Three days after Hui’s article was published, three mainland Chinese students at Emerson penned a letter of response in the student newspaper, the Berkley Beacon.
It is globally and legally agreed that Hong Kong is a part of China, they wrote. The three co-authors turned down the BBC’s interview request.
Xinyan Fu, one of the three Chinese students, wrote in a public Facebook post that they respect Hui’s political views and freedom of speech, but think her article is factually flawed.
Fu called for her fellow classmates to refrain from personal attacks, but that did not seem to work. Under Fu’s post, one commenter wrote: “Shame on you.”
Hui says she welcomes rational and respectful debate through the student paper. She insists her article did not argue Hong Kong is not part of China. Instead, it is about her “Hongkonger” identity. It’s personal and should not be amended by others.
Though Hong Kong is legally Chinese territory, Hong Kong citizens have diverse self-identities.
According to a poll conducted by the Public Opinion Programme of The University of Hong Kong in December 2018, 15.1% of Hong Kong people identified as Chinese, in contrast to 40% as Hongkonger. 43.2% of them said they have mixed identity, Hongkonger in China, or Chinese in Hong Kong.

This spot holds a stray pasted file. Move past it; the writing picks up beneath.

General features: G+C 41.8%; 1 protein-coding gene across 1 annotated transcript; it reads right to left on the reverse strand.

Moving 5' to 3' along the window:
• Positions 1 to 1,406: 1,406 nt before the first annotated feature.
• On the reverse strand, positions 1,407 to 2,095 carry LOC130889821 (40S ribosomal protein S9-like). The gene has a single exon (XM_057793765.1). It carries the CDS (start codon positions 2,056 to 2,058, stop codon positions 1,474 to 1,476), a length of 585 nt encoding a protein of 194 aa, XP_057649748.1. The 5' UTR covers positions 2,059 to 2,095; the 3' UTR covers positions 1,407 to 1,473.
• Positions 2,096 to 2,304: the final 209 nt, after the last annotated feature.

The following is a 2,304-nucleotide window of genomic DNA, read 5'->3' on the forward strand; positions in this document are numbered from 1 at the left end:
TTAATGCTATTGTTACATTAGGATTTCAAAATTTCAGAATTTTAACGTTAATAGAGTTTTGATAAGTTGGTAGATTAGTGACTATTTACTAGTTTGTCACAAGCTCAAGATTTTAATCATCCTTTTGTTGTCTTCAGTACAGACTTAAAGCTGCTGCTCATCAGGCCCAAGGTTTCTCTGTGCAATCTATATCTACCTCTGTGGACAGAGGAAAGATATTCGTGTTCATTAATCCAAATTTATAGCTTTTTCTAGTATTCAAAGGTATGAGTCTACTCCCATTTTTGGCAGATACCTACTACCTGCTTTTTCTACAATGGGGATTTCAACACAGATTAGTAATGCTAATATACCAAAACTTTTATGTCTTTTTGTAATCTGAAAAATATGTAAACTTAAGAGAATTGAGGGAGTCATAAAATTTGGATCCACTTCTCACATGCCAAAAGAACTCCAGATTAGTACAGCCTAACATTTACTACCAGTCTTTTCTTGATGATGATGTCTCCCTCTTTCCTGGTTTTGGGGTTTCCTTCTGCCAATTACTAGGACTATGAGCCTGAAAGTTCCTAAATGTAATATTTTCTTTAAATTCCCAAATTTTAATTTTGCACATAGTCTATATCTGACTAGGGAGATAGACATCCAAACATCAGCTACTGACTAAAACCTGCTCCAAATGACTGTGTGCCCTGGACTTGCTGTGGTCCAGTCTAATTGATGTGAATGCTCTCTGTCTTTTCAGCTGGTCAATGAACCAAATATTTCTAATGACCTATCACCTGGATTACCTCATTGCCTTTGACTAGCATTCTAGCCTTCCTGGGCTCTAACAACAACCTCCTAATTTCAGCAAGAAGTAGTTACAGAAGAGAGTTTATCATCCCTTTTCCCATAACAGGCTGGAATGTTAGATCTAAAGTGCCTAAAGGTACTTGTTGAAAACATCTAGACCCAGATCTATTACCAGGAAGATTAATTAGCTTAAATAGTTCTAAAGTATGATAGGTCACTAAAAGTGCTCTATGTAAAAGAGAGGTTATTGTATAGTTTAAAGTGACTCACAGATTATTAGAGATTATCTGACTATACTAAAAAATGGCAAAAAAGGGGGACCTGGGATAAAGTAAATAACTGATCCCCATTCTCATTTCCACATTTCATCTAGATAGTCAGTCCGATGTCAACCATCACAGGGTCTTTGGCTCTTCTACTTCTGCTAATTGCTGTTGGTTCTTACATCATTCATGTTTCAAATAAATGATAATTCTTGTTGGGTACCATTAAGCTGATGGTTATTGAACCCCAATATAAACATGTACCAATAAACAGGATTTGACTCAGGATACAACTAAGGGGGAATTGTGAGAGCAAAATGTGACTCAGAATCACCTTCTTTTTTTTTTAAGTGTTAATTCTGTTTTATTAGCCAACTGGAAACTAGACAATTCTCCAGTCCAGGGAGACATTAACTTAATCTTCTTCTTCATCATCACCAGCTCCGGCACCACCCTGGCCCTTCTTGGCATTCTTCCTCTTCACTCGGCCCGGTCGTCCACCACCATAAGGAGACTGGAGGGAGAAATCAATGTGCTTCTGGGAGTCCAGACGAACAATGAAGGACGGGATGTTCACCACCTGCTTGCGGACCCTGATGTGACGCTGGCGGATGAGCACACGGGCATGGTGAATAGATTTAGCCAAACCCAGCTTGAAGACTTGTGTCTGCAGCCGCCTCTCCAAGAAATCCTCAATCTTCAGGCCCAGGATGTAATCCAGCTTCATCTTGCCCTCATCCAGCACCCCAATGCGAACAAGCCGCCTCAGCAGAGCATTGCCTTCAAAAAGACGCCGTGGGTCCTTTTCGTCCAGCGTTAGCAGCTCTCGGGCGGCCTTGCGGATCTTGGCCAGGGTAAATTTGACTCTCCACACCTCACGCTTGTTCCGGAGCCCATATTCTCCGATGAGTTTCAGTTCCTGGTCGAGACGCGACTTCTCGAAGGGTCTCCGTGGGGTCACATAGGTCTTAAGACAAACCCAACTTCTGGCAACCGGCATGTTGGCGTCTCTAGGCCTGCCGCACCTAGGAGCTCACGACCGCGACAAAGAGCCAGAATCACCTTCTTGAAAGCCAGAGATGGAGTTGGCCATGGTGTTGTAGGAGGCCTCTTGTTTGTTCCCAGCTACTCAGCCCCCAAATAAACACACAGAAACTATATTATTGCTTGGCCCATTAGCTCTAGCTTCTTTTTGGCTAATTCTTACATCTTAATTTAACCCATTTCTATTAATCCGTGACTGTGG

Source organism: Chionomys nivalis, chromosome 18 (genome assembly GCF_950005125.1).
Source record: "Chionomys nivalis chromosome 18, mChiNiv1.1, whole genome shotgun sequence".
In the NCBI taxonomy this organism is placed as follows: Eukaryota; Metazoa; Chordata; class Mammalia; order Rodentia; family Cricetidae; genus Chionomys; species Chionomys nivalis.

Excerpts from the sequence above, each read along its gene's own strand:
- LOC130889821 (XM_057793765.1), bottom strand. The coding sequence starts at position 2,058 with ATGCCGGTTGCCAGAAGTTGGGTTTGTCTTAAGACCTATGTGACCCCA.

In the 18 to 29 age group, merely 4.1% Hong Kong people identified themselves as Chinese, while 59.2% of them said they are Hongkonger, Hui included.
A mainland classmate agrees with her view, yet this person did not voice support publicly, fearing backlash from other mainland students, Hui says. The Chinese student who threatened to “execute” Hui was reported to the school, but Hui is unaware of any disciplinary actions taken by the college.
In a statement provided to the BBC, Emerson College said it is deeply committed to fostering a respectful exchange of diverse viewpoints and perspectives.
International students account for 16% among the college’s student body, with most of them coming from mainland China and Taiwan.
In June, when an estimated one million Hong Kong people took to the streets, most American colleges were on summer break. The quarrel between Hui and her mainland Chinese classmates was put on hold.
Hui moved her battlefield off campus. She co-organised and attended demonstrations in the US in support of the Hong Kong protesters.
In a demonstration in New York, she wore a black T-shirt with “I am a Hongkonger” written in English and Cantonese. “Protect Hong Kong!” She led the crowd to chant.